Compression post de-lamination:

The Problem:
While Richard was in the anchor locker... Now, you might ask, "Jen, what WAS Richard doing in the
anchor locker?" Good question, I, however, will just shake my head sadly and continue on. While in
the anchor locker, Richard noticed something odd about the fiberglass outside the compression post.
It was, um, weeping. This is not a happy state for fiberglass to be in.

Apparently someone had drilled two holes in order to route some wires down the mast and into the
salon. This let water in between the fiberglass and the post. Not good. By this time the fiberglass
had actually de-laminated. Seriously not good.

Since the compression post takes all of the weight of the mast and the cranked down rigging, we
thought we ought to fix this. Call us radical.

The Fix:
Swearing, lots and lots of swearing. Oh, alright first we (we meaning Richard as I had enough sense
to be terribly busy doing something else) asked our friendly neighborhood naval architect if we
would be doing something very, very bad if we took off the fiberglass. Once the NA gave his okay
Richard ground off all the existing paint and fiberglass. (By the way, be warned, the grindings are a
fine white powder that gets everywhere. If you don't seal off the area being ground, the stuff covers
anything in the downwind path with what looks like powdered sugar. You will find traces of the
insidious stuff for weeks. Not that we know firsthand or anything.)

After drilling a couple of small holes in the compression post we determined that it was fine, no
rotting. We then did a happy little dance of solid wood. Richard then let the post dry out for a week.
We helped it along with a small heater  in the locker whenever we were around.

After all that Richard did a simply glorious job of re-fiberglassing and painting the post - sans holes.

Lesson Learned:
Check EVERYTHING yourself before leaving even if it had been inspected by a surveyor. Playing
ostrich makes no sense. Its better to have to repair at the dock than at sea.
Oil canning:

The Problem:
The bow hulls looked like they were breathing. No, I'm not kidding. Whichever hull was under load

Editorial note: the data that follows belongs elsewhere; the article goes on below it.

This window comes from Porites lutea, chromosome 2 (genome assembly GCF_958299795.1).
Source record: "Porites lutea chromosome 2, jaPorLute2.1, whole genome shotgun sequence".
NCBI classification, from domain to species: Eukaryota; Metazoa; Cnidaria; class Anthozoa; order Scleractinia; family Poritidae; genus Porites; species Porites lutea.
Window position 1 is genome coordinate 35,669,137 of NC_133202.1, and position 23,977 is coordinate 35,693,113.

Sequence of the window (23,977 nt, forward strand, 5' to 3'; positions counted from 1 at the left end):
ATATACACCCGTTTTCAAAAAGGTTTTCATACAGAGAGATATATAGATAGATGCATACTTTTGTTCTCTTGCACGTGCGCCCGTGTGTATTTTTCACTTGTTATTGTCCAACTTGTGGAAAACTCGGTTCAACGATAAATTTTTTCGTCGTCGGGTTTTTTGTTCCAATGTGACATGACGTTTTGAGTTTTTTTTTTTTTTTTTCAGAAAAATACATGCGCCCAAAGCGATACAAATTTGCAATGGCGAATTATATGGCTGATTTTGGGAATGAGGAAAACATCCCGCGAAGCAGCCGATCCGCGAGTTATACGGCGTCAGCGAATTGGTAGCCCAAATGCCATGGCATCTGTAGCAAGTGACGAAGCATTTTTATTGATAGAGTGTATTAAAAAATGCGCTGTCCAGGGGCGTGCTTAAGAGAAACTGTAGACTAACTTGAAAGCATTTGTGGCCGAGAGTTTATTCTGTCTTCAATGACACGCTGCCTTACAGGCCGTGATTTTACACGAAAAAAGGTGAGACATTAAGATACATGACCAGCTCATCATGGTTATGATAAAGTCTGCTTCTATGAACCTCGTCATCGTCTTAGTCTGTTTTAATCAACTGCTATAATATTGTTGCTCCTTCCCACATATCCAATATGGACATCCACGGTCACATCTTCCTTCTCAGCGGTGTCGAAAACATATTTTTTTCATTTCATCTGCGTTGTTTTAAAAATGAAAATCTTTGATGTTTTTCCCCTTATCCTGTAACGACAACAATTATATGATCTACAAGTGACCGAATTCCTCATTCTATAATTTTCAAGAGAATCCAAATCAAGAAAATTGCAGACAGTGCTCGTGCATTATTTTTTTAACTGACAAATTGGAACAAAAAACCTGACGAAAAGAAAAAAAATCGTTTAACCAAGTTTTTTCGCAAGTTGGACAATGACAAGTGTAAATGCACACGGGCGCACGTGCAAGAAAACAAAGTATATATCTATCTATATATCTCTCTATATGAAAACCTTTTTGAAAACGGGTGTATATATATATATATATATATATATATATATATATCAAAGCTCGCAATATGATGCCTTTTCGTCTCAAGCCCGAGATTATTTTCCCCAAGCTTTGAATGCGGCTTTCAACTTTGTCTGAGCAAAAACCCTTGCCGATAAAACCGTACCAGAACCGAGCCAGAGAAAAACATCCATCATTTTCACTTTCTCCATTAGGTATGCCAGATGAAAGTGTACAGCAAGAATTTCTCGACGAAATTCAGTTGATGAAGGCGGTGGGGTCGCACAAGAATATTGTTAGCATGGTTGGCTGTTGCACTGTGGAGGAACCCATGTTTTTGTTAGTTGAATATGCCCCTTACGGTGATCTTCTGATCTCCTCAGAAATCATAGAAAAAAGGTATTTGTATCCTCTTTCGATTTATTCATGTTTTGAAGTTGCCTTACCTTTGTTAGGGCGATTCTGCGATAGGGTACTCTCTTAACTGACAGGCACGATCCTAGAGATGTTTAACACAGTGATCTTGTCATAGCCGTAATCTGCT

(port while on port tack, starboard on starboard tack) was flexing. It actually looked like the hull
was gasping for breathe. It was, to say the least, disconcerting.
Some online research revealed that this could be a BIG problem, or, simply annoying. The problem
was, how to tell the difference.

The Fix:
We were advised to consult a good naval architect. Horrors! This was going to be expensive, or, so I
thought. I completely lucked out and found Jim Antrim, an expert in multi-hull vessel design and an
all-around good guy. Jim walked all through the boat with us and answered all our questions, hull
related or not.
After calculating the loads on the hull, Jim came down on the side of probably merely annoying but a
set of mini bulkheads would probably help the disconcerting motion.
Richard glassed in set of small bulkheads on both bows. It worked like a charm. Not breathing, no
hard spots.

Lesson Learned:
Consulting a naval architect is not a scary, expensive thing. It was a relief to have an engineer
calculate loads and give well thought out advice. Peace of mind, especially for such an important
thing as a hull is priceless.
Newly installed mini
Leaking Salon Windows:

The Problem:
The problem is puddles. Generally speaking, puddles in the salon are frowned upon. These puddles
spring up anytime we hose off the salon roof. Unfortunately, the puddles are not from the nifty
little hatches. No such luck, these puddles are from the rather large windows that surround the
salon and appear to be held on by a gasket and really, really strong glue. I hope really, really
strong glue.
Upon deep inspection, and occasional disapproving glances at our neighborhood seal who was
wantonly encouraging Jennifer to laze in the sun, the windows reveal their geologic history. Each
window had several layers of old caulk covering older caulk covering what appears to be old
electrical tape and bright orange flower petals. This was all on top of the gasket and glue, neither
of which appear to be watertight.

The Fix:
After a lot of on-line research, it appears that the frame around the window was not properly
cleaned before new caulk was applied. In addition the wrong sealant had been used. You see, the
windows are not glass but rather an acrylic. A lot of sealants either won't seal or will damage the
acrylic. In addition, the boat flexes, so, whatever sealant is used must have some give without
breaking and so letting in water.
Jen the fearless, armed with a dental pick and some chisels, bravely ventures forth to do battle
with the old caulk monster.  After much swearing (yes, swearing and boat projects seem culturally
related.) the old caulk, dirt and petals was removed.
The area then had to be vacuumed (yeah wet dry vacs) so all loose material was gone, cleaned
with soap and water, dried and then wiped with acetone in order to remove all wax and grease.
I used blue electrical tape to mark the perimeter of my new sealant. I then applied an extremely
generous layer of Life Seal. This sealant works really well with plastics and has the give needed
to account for boat flexing. The tape was removed immediately so a clean line remained.

Lesson Learned:
Orange colored petals are evil.
Actually, the lesson is check your sealants carefully. Just because its sticky stuff does not mean it
will work for your particular application.
The offending windows
Inspection Highlights